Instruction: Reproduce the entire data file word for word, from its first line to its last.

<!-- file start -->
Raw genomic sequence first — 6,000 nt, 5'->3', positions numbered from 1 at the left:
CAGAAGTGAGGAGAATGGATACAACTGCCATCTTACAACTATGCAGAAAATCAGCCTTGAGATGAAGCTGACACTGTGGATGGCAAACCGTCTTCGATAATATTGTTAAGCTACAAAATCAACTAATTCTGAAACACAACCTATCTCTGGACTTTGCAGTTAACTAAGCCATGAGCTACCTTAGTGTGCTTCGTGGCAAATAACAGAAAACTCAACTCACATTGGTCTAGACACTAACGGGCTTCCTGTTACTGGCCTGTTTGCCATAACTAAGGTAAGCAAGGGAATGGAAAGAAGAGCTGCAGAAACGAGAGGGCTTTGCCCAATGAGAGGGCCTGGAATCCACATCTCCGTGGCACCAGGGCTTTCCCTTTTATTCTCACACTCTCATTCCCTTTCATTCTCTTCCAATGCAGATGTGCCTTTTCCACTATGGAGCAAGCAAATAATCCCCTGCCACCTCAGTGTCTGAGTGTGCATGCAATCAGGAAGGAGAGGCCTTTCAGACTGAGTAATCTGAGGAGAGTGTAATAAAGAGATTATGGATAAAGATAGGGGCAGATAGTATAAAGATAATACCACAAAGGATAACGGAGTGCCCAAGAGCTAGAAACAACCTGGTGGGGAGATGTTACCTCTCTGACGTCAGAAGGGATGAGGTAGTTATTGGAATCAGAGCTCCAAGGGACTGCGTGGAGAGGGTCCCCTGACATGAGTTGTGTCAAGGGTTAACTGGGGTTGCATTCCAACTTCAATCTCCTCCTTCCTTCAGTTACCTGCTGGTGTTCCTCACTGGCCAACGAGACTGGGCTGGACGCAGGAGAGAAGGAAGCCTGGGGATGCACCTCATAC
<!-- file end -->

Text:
Raw genomic sequence first — 6,000 nt, 5'->3', positions numbered from 1 at the left:
CAGAAGTGAGGAGAATGGATACAACTGCCATCTTACAACTATGCAGAAAATCAGCCTTGAGATGAAGCTGACACTGTGGATGGCAAACCGTCTTCGATAATATTGTTAAGCTACAAAATCAACTAATTCTGAAACACAACCTATCTCTGGACTTTGCAGTTAACTAAGCCATGAGCTACCTTAGTGTGCTTCGTGGCAAATAACAGAAAACTCAACTCACATTGGTCTAGACACTAACGGGCTTCCTGTTACTGGCCTGTTTGCCATAACTAAGGTAAGCAAGGGAATGGAAAGAAGAGCTGCAGAAACGAGAGGGCTTTGCCCAATGAGAGGGCCTGGAATCCACATCTCCGTGGCACCAGGGCTTTCCCTTTTATTCTCACACTCTCATTCCCTTTCATTCTCTTCCAATGCAGATGTGCCTTTTCCACTATGGAGCAAGCAAATAATCCCCTGCCACCTCAGTGTCTGAGTGTGCATGCAATCAGGAAGGAGAGGCCTTTCAGACTGAGTAATCTGAGGAGAGTGTAATAAAGAGATTATGGATAAAGATAGGGGCAGATAGTATAAAGATAATACCACAAAGGATAACGGAGTGCCCAAGAGCTAGAAACAACCTGGTGGGGAGATGTTACCTCTCTGACGTCAGAAGGGATGAGGTAGTTATTGGAATCAGAGCTCCAAGGGACTGCGTGGAGAGGGTCCCCTGACATGAGTTGTGTCAAGGGTTAACTGGGGTTGCATTCCAACTTCAATCTCCTCCTTCCTTCAGTTACCTGCTGGTGTTCCTCACTGGCCAACGAGACTGGGCTGGACGCAGGAGAGAAGGAAGCCTGGGGATGCACCTCATAC